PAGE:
Would your career have developed in the way it did if you hadn’t travelled?

It would have been more difficult for me. Certainly, thanks to my travelling I was able to learn English well. I was able to have real contact with this language. All the discussions at the University were held in English but the mathematical vocabulary is limited and thus it is easy to learn this terminology and discuss mathematical problems in English whereas, thanks to my travels, I was able to learn everyday English. Knowing English meant that when Solidarity was established I could lead press conferences in English. In addition, I was able to acquaint myself with the West a bit. For example, thanks to the conversations that I had with West Germans I could discover what Western people really thought and felt. Polish propaganda was all the time bombarding us with clichés that West Germans were revisionists who thought of nothing else but how to deprive Poles of their lands. Of course, I did not buy into this at all but during conversations I had with them I had an opportunity to discover how much some of them were committed to reconciliation with us, Poles. Later, travelling to the West, I visited them, spoke with them – and what for me was very important – discovered that the situation in the West was completely different from the one that was shown on our television screens.

Did your travels afford you also an opportunity to learn the rules of democracy and the free market economy?

I benefited not only from travelling but also from marrying Alison. We lived in Poland and my wife – a Westerner – used to ask me all the time: “Why does it have to be like this?” I did not understand this question, at first. When it was posed on yet another occasion I realised that it was a valid question. “Why?” Could one not function in some other way? Why did we tolerate all of this? I was discovering another point of view. My eyes were being opened to some things that we treated as natural because we had learned to be humble.

When I stayed in England there were local government elections. My friend proposed that I participate in an election campaign for one of the candidates. In Poland one would call him a prospective councillor. It was fascinating to observe this election campaign, the election mechanisms in a democratic country. In those days, representatives of the Labour Party used to lose in every constituency and the only candidate from this party that won a seat against a Conservative was the very candidate I worked for. Therefore, the rumour spread around that an expert had come from Poland and had taken care of things. My role in this whole process was, in fact, very humble indeed. Therefore, this was of course only a joke.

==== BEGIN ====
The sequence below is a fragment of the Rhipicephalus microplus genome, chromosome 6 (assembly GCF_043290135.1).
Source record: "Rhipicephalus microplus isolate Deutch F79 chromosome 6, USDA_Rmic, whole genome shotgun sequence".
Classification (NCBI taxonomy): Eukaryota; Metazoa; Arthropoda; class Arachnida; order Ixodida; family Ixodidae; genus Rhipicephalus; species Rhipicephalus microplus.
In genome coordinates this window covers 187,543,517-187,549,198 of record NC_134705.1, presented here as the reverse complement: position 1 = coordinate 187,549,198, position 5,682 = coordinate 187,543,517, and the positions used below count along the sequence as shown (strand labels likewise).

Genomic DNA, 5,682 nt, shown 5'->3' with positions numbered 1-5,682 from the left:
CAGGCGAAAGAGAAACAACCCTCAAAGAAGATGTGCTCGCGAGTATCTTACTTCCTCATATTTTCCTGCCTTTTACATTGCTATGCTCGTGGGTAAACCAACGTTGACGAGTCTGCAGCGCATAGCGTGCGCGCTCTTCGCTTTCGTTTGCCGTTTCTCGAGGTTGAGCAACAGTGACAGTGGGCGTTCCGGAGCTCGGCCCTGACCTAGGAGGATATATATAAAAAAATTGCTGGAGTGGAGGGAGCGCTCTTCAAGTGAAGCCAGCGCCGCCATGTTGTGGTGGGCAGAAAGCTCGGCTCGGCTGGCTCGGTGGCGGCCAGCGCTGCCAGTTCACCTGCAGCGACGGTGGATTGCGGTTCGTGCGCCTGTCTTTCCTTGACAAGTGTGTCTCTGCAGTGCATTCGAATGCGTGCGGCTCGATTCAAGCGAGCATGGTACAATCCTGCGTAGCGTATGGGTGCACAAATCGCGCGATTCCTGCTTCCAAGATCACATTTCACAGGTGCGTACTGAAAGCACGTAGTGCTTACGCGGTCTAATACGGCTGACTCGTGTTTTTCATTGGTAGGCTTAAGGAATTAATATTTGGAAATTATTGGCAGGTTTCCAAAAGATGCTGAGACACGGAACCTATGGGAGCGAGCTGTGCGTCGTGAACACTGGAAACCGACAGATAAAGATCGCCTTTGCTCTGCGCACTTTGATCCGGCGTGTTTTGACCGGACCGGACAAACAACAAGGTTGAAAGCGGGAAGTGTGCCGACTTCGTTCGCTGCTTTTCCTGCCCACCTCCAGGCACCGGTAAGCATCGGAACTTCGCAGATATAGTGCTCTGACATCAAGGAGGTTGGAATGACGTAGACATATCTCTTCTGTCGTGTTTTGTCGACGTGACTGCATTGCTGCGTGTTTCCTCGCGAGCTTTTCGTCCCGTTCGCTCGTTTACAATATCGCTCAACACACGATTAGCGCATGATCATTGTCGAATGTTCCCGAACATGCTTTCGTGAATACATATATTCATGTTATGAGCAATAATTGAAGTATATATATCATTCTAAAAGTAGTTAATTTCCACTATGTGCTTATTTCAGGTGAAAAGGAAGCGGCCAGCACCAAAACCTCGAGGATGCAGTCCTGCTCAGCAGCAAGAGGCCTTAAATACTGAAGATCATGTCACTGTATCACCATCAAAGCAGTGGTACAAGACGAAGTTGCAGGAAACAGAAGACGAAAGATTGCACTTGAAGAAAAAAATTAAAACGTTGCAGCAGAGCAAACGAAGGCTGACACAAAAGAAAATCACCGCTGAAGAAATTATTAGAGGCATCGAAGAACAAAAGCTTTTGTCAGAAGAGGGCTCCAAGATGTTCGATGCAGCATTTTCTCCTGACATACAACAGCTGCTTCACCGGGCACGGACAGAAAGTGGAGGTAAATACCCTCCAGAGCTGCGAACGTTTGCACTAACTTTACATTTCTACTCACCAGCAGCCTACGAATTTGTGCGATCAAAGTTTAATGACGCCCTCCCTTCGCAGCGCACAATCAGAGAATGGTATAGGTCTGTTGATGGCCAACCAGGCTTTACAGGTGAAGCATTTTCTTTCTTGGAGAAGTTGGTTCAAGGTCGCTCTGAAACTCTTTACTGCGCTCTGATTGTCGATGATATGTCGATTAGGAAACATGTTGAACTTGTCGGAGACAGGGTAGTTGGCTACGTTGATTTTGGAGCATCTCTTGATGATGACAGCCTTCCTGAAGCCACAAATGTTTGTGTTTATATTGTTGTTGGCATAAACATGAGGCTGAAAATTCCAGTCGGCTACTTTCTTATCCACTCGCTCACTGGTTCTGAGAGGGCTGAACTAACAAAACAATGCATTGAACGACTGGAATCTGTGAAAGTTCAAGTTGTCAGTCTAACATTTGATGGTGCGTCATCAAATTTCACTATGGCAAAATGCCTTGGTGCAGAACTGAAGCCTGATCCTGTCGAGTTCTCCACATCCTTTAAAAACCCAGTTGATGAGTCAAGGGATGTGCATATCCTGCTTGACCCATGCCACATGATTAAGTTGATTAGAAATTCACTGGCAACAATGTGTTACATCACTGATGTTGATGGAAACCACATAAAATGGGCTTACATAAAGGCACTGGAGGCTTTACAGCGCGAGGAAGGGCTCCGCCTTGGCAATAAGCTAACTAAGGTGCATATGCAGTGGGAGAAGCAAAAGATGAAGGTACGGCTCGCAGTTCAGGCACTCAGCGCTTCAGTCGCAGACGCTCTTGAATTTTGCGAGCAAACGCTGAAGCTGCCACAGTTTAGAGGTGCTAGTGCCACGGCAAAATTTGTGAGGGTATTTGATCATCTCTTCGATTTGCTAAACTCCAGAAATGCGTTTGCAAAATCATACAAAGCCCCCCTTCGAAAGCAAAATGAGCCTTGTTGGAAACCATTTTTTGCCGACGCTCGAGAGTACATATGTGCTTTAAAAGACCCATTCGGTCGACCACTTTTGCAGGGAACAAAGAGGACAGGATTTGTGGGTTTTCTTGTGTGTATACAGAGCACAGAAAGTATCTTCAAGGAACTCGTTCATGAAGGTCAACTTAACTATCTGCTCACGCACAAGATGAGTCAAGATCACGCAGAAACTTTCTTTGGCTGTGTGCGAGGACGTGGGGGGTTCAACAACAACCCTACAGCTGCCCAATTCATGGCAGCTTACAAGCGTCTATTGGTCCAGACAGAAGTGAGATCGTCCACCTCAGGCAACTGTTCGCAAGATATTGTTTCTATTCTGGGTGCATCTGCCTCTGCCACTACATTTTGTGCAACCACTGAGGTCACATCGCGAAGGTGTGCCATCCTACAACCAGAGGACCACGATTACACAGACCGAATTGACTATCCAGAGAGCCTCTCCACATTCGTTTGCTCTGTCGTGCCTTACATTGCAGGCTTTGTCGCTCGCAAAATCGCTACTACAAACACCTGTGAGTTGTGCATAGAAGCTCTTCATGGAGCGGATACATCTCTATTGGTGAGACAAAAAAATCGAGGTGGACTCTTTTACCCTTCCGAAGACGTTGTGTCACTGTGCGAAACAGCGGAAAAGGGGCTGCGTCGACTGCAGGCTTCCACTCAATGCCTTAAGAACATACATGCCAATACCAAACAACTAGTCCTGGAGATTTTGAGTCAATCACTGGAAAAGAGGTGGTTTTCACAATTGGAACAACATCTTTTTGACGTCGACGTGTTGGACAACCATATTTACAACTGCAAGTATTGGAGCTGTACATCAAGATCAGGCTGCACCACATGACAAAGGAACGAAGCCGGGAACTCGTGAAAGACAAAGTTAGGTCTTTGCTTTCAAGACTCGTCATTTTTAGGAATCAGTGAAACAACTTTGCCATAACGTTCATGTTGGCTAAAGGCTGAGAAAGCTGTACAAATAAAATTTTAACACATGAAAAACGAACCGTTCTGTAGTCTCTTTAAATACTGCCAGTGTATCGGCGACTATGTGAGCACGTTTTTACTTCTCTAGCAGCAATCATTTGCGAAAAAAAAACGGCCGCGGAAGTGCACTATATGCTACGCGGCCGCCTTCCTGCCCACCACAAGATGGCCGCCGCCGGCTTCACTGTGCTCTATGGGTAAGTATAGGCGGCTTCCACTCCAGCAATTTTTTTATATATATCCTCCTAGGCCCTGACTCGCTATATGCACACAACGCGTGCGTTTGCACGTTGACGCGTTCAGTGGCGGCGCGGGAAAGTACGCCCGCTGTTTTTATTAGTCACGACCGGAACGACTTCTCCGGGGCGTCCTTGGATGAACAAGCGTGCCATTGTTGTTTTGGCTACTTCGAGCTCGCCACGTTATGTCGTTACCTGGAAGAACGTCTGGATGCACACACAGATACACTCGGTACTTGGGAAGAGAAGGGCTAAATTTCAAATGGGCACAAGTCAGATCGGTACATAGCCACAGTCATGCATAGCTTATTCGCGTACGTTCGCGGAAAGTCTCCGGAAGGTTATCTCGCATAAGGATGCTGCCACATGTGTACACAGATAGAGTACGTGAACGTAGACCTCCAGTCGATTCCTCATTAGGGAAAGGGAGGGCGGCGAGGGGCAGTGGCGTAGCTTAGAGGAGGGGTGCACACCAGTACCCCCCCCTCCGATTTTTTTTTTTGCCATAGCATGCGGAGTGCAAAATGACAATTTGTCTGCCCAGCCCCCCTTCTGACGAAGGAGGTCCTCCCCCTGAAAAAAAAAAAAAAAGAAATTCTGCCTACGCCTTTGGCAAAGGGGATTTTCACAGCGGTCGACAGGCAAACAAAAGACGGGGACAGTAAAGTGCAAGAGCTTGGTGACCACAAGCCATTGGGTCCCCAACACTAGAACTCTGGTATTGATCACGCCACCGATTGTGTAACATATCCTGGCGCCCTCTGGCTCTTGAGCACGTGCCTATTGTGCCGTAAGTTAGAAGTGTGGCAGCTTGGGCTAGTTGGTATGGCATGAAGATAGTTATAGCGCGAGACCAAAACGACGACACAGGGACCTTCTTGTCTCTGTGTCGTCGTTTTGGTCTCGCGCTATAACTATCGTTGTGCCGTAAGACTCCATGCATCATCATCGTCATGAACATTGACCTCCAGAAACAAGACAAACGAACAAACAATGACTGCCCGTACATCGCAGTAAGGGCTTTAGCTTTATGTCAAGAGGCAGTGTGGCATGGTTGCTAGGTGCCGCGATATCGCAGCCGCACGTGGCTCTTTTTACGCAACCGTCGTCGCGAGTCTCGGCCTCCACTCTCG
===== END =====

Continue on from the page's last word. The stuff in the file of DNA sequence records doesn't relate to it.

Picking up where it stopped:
Did the lessons learned in the West prove to be helpful in your subsequent political activity?

Thanks to all these contacts I learned how to engage in a dialogue with our Western interlocutors. I was able to understand their way of thinking. It was also easier for me to explain to them various issues than it would have been if I were only limited by my experiences of living in communist Poland. These experiences were very useful when I became a Solidarity spokesman.

Authorities of communist Poland used to claim that the fact that opposition activists could go abroad showed that Poland was an open country.

I ceased to be a sportsman because of politics. When I was interned under Martial Law I had a dilemma because my friends  were preparing a major K2 expedition. K2 was a mountain I had a score to settle with. I knew that if I were to reveal my wish to participate in this expedition, the authorities would give me a passport, not necessarily hoping that I would die on this mountain but that I would not come back to Poland. And should I return they would be able to say, calmly: “What’s the matter? Here you are! Mr Onyszkiewicz wanted to leave and he was able to do so. What’s this whole commotion about that the opposition is treated badly”?

Citizens of Belarus and Ukraine should be able to obtain Schengen visas free of charge. Poland has large scope for entering into bilateral agreements with these countries – even within the Schengen regime. Poland could enlarge the group of people covered by the visa-facilitation regime. We should be able to do that. Let us be generous towards our neighbours in that respect. I’ve tried to push the necessary regulations through the European Parliament but to no avail thus far. Europe is afraid of illegal immigration but in reality citizens of Belarus and the Ukraine pose no threat in that regard.